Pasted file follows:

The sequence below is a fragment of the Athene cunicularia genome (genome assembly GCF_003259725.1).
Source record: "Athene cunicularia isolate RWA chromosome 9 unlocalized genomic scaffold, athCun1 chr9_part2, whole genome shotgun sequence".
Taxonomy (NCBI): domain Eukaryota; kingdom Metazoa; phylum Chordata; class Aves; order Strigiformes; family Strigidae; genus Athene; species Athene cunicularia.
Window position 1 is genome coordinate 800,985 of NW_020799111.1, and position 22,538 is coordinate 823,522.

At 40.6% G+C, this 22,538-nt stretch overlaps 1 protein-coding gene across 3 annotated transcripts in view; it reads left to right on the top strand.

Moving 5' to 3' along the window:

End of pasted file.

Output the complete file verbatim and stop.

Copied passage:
The sequence below is a fragment of the Athene cunicularia genome (genome assembly GCF_003259725.1).
Source record: "Athene cunicularia isolate RWA chromosome 9 unlocalized genomic scaffold, athCun1 chr9_part2, whole genome shotgun sequence".
Taxonomy (NCBI): domain Eukaryota; kingdom Metazoa; phylum Chordata; class Aves; order Strigiformes; family Strigidae; genus Athene; species Athene cunicularia.
Window position 1 is genome coordinate 800,985 of NW_020799111.1, and position 22,538 is coordinate 823,522.

At 40.6% G+C, this 22,538-nt stretch overlaps 1 protein-coding gene across 3 annotated transcripts in view; it reads left to right on the top strand.

Moving 5' to 3' along the window: